Runners have been said to live healthier lives. Studies suggest that running up to 20 miles a week helps you live longer. As much as most runners wish they could, you cannot buy the motivation need to stay consistent. Running motivation can come in different forms when the finish line isn’t in sight–new running shoes, a new training plan, or even joining a running club. But at its purest, motivation is the human desire to do something; unlocking that desire may be even more difficult than the task itself. Whether you are a beginner who is yet to start, an experienced runner or advanced runner, whatever your level is; we’re sharing some motivation and tips for you.

Motivation for Beginner Runners 

As a new runner, it can be daunting to look at the miles ahead and know the only way to get there is with your own two feet. Begin at the end. Setting a goal provides something a runner can work toward. It can be a number of different things: maybe it’s weight loss, or picking a 5k race, or a certain number of miles a week, or even a half marathon. Whatever that goal is, keep it in mind each time you lace up those sneakers for a jog.

This will also help track progress. Write the goal down and place it somewhere you’ll see it every day, keeping markers of the steps taken to achieve it. After a few weeks, look back at the work accomplished and you’ll be able to see it actualized. See yourself achieving those goals and surpassing them.

Find a running partner to improve the immediate desire to run, even if simply knowing that person is counting on you. Executing on a training program together, with a shared goal, can increase the level of accountability. Lastly, make it a Routine to follow up. A morning run can ripple positively into the rest of your day. Acute aerobic exercise activates the prefrontal and occipital cortices in the brain, increasing “executive control.” Developing a morning running routine provides a nice reset of the body’s clock; it can feel like adding hours to the day. Another benefit? A solid training schedule can positively impact your regular schedule.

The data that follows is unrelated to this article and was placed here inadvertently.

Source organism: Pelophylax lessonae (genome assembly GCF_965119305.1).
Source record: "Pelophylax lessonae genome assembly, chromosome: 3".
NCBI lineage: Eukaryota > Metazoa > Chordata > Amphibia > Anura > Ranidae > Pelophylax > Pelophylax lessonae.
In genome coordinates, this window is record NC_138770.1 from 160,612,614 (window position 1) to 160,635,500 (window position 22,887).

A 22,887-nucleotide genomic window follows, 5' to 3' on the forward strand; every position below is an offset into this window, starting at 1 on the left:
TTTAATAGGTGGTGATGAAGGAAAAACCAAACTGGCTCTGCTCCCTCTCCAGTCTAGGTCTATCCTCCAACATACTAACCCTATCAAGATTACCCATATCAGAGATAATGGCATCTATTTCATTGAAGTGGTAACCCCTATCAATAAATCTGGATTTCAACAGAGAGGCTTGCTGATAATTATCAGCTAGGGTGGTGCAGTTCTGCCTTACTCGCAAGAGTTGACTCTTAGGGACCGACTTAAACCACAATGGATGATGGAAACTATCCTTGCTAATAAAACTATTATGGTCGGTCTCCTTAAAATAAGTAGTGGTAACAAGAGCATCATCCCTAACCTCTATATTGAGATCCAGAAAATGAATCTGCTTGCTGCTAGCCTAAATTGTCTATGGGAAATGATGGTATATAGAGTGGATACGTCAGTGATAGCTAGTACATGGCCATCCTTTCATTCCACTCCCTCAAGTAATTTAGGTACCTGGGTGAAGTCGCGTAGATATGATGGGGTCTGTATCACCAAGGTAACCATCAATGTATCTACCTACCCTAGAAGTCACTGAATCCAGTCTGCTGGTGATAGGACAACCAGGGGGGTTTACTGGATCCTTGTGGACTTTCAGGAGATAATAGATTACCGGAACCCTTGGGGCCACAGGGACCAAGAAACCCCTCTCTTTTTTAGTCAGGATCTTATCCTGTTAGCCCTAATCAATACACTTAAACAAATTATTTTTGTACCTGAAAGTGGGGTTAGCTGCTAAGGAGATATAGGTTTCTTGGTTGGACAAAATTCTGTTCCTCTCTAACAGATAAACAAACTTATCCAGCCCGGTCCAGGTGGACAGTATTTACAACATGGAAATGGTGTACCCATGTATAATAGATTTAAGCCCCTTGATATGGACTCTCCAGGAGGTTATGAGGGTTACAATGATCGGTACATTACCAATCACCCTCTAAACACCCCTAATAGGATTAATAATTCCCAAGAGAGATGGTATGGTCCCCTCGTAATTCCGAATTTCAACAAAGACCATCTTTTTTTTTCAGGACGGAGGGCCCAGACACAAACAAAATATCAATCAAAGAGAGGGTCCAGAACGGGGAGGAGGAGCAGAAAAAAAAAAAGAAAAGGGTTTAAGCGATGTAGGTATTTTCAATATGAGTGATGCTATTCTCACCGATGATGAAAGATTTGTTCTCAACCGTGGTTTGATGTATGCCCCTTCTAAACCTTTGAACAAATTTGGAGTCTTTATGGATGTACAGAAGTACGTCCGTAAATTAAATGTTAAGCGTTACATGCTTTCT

Motivation Tips for Runners at every level


Motivation for Experienced Runners

There’s a fine line between getting into a groove and finding yourself in a rut. Start by buying some new gear like running shoes and shorts. It serves as a reward and provides motivation for accomplishing larger goals. So much of success when running comes before (and after) feet hit the pavement.

Nutrition should be looked at holistically, because supplements can provide a boost during the run and also help with recovery.You could take supplements as they provide a boost during the run and also help with recovery. Pre-run supplements include caffeine for energy, calcium for bone health and even creatine to reduce muscle inflammation. Post-run, focus on protein for muscle recovery and fish oil to reduce muscle soreness.

Cross training is also a great way to spice up your workout routine. By introducing strength workouts or cross training into your regimen, motivation can be found in presenting new challenges and accomplishing new goals. Learn to switch up locations, don’t be a running rodent that stays on treadmill. Learn to take the challenge to the road side. Runners have also shared that there’s something special about running in the rain. It’s easy to feel invigorated by discovering a new place or hitting a new distance, so trail running or cross country running are always good motivators for the simple fact that they place you out of your element.


Motivation for Advanced Runners

Advanced runners can have the most difficult time finding motivation because running is such a part of their life that it becomes an unquestioned obligation. As an advanced runner, always remember and embrace the pain and vulnerability Because running is hard; it hurts; it requires time; it takes mental fortitude.

It’s advisable you ditch the tech, which also includes music. Many of us train with music, but that can act as a barrier between you and the world in which you’re running. Select one day to run untethered by technology. It can serve as a great way to reconnect with the simple joy of running, ditching the gadgets to escape the metrics. Sometimes you have to operate on feel, and it can be motivating to find that energy within yourself instead of hitting a number on your wrist. Some of your best runs aren’t necessarily your fastest.

If you’re participating in a race that doesn’t allow music, it’s especially beneficial to train without tunes and run to the beat of your own pace. Learn to also improve your diet, for example, a marathon runner might undertake periods of training with a low-carb, high-fat diet, to boost fat burning followed by maximizing carb fueling for a race. Lastly, enjoy small wins.


This article was originally published by HVMN


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